NY Sues 6 Makers of Hazardous Firefighting Foams That Contaminated Drinking Water - NBC New York
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NY Sues 6 Makers of Hazardous Firefighting Foams That Contaminated Drinking Water

In May, after the EPA changed its recommended limit for a chemical called PFOS, Newburgh declared an emergency and shifted to a new water source

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    NEWSLETTERS

    Hope on the Horizon for Families Struggling with Toxic Water

    Critics are saying the Department of Defense has been slow to response to water contamination in Newburgh after it was revealed that it contained a cancer-causing chemical. Stefan Holt reports.

    (Published Friday, Jan. 19, 2018)

    What to Know

    • New York state officials have offered blood tests to all Newburgh residents after a cancer-causing chemical was found in their tap water

    • PFOS, the chemical found in the water, has been linked to cancer, thyroid problems and other serious health issues

    • PFOS can be found in firefighting foam, which is used at Newburgh's military air base

    New York state is suing six companies that made firefighting foam containing chemicals that have contaminated drinking water in two upstate communities and groundwater in a Long Island community.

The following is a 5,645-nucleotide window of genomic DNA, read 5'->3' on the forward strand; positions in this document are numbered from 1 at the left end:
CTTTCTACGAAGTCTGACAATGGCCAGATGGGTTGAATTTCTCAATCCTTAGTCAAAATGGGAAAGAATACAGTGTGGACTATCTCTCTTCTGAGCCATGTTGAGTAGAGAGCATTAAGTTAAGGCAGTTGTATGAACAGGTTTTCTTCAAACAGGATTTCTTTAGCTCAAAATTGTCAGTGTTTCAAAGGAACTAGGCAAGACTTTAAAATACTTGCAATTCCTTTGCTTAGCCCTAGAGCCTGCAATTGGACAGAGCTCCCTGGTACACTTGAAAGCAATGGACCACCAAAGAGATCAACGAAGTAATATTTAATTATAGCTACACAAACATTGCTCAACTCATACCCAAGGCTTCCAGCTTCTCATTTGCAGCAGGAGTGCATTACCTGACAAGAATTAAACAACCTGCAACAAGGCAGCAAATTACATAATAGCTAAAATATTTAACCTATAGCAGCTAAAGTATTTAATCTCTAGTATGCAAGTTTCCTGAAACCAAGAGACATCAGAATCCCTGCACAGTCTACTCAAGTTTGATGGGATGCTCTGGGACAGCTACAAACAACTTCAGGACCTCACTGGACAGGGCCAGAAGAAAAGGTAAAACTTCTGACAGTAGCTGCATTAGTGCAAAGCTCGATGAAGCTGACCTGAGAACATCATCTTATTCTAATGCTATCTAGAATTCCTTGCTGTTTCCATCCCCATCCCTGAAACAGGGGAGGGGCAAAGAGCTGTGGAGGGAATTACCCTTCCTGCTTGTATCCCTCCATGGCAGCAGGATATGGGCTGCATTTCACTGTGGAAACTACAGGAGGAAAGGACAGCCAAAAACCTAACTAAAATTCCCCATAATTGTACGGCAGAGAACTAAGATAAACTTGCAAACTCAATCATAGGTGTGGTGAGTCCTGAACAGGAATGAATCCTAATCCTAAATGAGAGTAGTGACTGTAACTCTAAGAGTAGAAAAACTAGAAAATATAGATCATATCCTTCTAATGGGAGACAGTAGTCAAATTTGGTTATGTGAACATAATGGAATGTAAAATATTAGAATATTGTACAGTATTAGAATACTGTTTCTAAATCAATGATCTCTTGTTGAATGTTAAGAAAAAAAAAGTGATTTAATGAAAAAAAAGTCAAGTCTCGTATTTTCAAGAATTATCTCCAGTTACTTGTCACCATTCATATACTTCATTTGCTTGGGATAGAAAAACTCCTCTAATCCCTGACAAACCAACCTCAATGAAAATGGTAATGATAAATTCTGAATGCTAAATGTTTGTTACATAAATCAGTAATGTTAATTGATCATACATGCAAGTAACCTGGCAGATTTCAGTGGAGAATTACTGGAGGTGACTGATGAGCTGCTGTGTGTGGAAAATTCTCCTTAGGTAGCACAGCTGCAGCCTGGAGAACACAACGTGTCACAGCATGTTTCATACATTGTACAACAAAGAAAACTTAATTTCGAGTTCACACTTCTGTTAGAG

Gov. Andrew Cuomo and New York Attorney General Barbara Underwood said Wednesday the companies manufactured foam containing PFOS and/or PFOA, which can pose adverse health effects.

    The lawsuit contends the companies knew or should've known the chemicals could pose a threat to public health and the environment.

    PFOA has contaminated drinking water in Hoosick Falls in Rensselaer County, while PFOS has contaminated drinking water around an Air National Guard base in Newburgh and groundwater near another base in Southampton, Long Island.

    Long Island Water Concerns Lead to Blood Test Letters

    [NY] Long Island Water Concerns Lead to Blood Test Letters

    Hundreds of people on Long Island are receiving letters that they should get their blood tested because of uncertainty over drinking water. Greg Cergol reports.

    (Published Friday, May 4, 2018)

    More than $38 million in state funds have been spent to investigate and clean up contamination linked to the chemicals.


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